As landscapes become increasingly fragmented by busy roads, housing developments,  commercial areas , and other human activities, wildlife habitat is divided into ever-smaller pieces of land for animals to accomplish everything they require; find food and water, establish territory, reproduce, and meet the rest of the specific living requirements. Roads and highways are excellent for connecting people to their destinations, but they can disconnect many wildlife species from essential habitats.

Roads affect populations in numerous ways, from habitat loss and fragmentation, to barriers to animal movement, and wildlife mortality. The impact of roads on wildlife populations is a significant and growing problem worldwide. The effects of roads on wildlife populations have been the focus of many studies in the last decade and increasing concern for transportation and natural resource management agencies. Wildlife crossing structures on US 93 North attempt to reduce impacts of wildlife-vehicle collisions and to increase habitat connectivity.

To see numerous research papers on the effects of roads and traffic on wildlife populations and landscape function, head to the journal Ecology and Society's website.


Roads + Wildlife = Wildlife-Vehicle Collisions

Wildlife-vehicle collisions affect wildlife, human safety, and property. The total number of large mammal-vehicle collisions has been estimated at one to two million in the United States and at 45,000 in Canada annually. Wildlife–vehicle collisions represent approximately 5 percent (or 1 in 20) of all reported motor vehicle collisions. From 1990 to 2004, the number of wildlife-vehicle collisions increased 50 percent; this increase appears to be associated with an increase in “vehicle miles traveled” and increases in deer population size in most parts of the United States. In the United States, these collisions were estimated to cause 211 human fatalities, 29,000 human injuries and over $1 billion in property damage annually.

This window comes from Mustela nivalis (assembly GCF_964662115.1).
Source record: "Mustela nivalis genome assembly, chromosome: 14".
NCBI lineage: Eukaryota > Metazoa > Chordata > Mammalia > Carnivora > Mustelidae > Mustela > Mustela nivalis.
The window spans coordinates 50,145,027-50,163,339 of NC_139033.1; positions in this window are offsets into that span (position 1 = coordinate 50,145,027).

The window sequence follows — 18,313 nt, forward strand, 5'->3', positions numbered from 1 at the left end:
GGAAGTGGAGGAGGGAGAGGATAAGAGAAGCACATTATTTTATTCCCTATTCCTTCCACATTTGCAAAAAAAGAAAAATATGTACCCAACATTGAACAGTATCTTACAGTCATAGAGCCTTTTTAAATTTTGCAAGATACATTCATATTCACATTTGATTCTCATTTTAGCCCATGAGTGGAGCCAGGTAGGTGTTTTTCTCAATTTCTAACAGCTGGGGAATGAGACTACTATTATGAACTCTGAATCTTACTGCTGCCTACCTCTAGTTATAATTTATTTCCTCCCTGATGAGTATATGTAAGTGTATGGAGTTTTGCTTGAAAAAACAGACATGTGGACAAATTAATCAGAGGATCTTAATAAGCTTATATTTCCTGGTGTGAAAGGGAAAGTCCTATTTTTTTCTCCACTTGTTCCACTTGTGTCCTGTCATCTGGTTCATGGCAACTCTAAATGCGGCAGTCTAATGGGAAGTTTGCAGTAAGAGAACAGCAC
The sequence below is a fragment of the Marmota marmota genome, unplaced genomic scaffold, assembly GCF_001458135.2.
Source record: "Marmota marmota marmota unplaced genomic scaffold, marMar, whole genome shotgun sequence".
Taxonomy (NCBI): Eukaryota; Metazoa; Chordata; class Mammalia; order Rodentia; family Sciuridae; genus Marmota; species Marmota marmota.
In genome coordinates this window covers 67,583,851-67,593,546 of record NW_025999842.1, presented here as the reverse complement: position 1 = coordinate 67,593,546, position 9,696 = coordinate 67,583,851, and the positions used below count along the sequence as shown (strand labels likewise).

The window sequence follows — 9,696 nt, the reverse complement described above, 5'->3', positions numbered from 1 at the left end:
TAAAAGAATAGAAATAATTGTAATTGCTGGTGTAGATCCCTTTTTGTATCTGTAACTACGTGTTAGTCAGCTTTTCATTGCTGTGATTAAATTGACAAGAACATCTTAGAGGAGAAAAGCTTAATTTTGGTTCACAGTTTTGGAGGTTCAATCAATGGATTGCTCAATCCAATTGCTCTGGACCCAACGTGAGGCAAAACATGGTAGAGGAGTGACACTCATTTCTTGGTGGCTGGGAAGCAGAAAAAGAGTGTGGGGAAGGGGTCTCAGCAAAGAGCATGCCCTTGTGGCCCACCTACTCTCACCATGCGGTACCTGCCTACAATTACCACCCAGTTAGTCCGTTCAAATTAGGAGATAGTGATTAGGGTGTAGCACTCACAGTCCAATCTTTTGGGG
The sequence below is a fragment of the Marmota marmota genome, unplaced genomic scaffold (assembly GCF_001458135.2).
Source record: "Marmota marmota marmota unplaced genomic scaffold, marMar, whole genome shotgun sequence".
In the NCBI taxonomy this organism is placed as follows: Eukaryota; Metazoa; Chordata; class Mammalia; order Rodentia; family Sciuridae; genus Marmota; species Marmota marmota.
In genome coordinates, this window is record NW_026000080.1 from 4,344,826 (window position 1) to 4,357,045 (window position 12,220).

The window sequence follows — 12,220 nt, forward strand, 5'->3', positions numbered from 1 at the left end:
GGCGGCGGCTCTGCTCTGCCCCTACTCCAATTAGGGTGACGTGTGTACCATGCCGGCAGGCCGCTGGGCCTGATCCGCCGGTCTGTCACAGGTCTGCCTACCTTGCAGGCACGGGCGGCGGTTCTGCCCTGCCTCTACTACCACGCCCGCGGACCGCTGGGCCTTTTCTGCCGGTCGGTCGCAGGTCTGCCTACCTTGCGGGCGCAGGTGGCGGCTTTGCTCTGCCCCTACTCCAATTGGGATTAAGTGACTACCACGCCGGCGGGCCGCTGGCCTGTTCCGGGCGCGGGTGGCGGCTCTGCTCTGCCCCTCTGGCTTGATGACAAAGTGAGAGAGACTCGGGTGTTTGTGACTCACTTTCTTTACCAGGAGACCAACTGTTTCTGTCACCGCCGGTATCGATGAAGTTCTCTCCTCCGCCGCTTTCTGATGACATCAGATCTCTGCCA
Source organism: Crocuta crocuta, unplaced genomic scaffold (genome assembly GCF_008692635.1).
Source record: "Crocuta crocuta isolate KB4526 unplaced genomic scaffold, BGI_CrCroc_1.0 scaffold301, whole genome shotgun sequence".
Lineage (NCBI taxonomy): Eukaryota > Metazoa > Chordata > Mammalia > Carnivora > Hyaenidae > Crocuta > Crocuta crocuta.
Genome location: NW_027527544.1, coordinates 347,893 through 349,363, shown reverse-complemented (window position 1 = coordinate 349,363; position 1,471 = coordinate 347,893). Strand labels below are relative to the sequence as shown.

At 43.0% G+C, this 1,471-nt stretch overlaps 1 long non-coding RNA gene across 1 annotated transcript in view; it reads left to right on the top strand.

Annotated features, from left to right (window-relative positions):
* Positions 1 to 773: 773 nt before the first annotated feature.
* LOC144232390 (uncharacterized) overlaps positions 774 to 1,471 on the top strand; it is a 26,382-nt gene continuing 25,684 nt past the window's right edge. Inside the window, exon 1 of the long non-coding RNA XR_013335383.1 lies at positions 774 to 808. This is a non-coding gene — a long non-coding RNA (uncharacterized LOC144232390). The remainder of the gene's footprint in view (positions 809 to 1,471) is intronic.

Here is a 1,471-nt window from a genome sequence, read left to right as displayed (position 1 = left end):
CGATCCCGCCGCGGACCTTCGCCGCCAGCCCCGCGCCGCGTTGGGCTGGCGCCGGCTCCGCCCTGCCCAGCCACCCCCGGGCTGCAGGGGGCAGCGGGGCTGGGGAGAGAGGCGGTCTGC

In most cases the animals die immediately or shortly after the collision. In some cases it is not just the individual animals that suffer; road mortality may affect some species on the population level, and some species may even be faced with a serious reduction in population survival probability as a result of road mortality, habitat fragmentation, and other negative effects associated with roads and traffic. Traffic has been shown to be the leading mortality source for some wide-ranging mammals, e.g., Florida panther, and regional bear and bighorn sheep populations. Roads were also shown to be the primary cause of wildlife population declines and habitat fragmentation among many amphibian populations. In addition, some species also represent a monetary value that is lost once an individual animal dies.

The preconstruction research along US 93 North found that deer were by far the most frequently recorded species group. However, rare, threatened, or endangered species may be removed before agency personnel was able to record them, and small and medium sized species such as coyote and smaller are rarely reported. It is notable that the western painted turtle is frequently hit by vehicles in the Ninepipe area.